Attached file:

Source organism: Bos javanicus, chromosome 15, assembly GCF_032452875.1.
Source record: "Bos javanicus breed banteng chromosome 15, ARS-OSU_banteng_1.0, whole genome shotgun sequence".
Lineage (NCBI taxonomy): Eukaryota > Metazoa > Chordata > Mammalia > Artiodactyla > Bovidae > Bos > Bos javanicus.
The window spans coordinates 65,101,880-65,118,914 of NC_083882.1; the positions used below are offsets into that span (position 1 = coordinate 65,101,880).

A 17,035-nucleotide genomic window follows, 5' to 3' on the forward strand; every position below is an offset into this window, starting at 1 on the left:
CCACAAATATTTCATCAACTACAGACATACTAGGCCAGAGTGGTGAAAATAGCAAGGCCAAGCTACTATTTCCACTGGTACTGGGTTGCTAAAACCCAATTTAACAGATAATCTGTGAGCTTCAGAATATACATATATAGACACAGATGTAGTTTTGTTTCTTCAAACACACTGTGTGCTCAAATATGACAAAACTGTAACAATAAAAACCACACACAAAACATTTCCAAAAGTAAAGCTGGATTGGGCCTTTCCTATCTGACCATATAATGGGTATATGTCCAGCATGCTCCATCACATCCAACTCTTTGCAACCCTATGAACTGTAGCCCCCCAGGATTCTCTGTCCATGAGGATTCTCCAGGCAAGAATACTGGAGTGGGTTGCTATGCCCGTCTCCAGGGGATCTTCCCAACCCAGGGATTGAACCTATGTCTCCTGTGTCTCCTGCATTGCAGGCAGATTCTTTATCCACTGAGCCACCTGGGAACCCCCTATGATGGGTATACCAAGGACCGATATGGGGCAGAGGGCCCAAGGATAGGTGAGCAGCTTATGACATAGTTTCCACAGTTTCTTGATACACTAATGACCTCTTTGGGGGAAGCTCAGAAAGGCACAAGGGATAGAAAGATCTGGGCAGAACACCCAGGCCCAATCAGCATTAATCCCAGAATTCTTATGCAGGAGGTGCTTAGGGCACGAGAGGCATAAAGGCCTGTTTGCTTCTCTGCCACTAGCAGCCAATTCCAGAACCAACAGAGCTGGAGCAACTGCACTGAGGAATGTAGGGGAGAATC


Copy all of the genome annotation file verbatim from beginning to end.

Source organism: Bos javanicus, chromosome 15, assembly GCF_032452875.1.
Source record: "Bos javanicus breed banteng chromosome 15, ARS-OSU_banteng_1.0, whole genome shotgun sequence".
Lineage (NCBI taxonomy): Eukaryota > Metazoa > Chordata > Mammalia > Artiodactyla > Bovidae > Bos > Bos javanicus.
The window spans coordinates 65,101,880-65,118,914 of NC_083882.1; the positions used below are offsets into that span (position 1 = coordinate 65,101,880).

A 17,035-nucleotide genomic window follows, 5' to 3' on the forward strand; every position below is an offset into this window, starting at 1 on the left:
CCACAAATATTTCATCAACTACAGACATACTAGGCCAGAGTGGTGAAAATAGCAAGGCCAAGCTACTATTTCCACTGGTACTGGGTTGCTAAAACCCAATTTAACAGATAATCTGTGAGCTTCAGAATATACATATATAGACACAGATGTAGTTTTGTTTCTTCAAACACACTGTGTGCTCAAATATGACAAAACTGTAACAATAAAAACCACACACAAAACATTTCCAAAAGTAAAGCTGGATTGGGCCTTTCCTATCTGACCATATAATGGGTATATGTCCAGCATGCTCCATCACATCCAACTCTTTGCAACCCTATGAACTGTAGCCCCCCAGGATTCTCTGTCCATGAGGATTCTCCAGGCAAGAATACTGGAGTGGGTTGCTATGCCCGTCTCCAGGGGATCTTCCCAACCCAGGGATTGAACCTATGTCTCCTGTGTCTCCTGCATTGCAGGCAGATTCTTTATCCACTGAGCCACCTGGGAACCCCCTATGATGGGTATACCAAGGACCGATATGGGGCAGAGGGCCCAAGGATAGGTGAGCAGCTTATGACATAGTTTCCACAGTTTCTTGATACACTAATGACCTCTTTGGGGGAAGCTCAGAAAGGCACAAGGGATAGAAAGATCTGGGCAGAACACCCAGGCCCAATCAGCATTAATCCCAGAATTCTTATGCAGGAGGTGCTTAGGGCACGAGAGGCATAAAGGCCTGTTTGCTTCTCTGCCACTAGCAGCCAATTCCAGAACCAACAGAGCTGGAGCAACTGCACTGAGGAATGTAGGGGAGAATC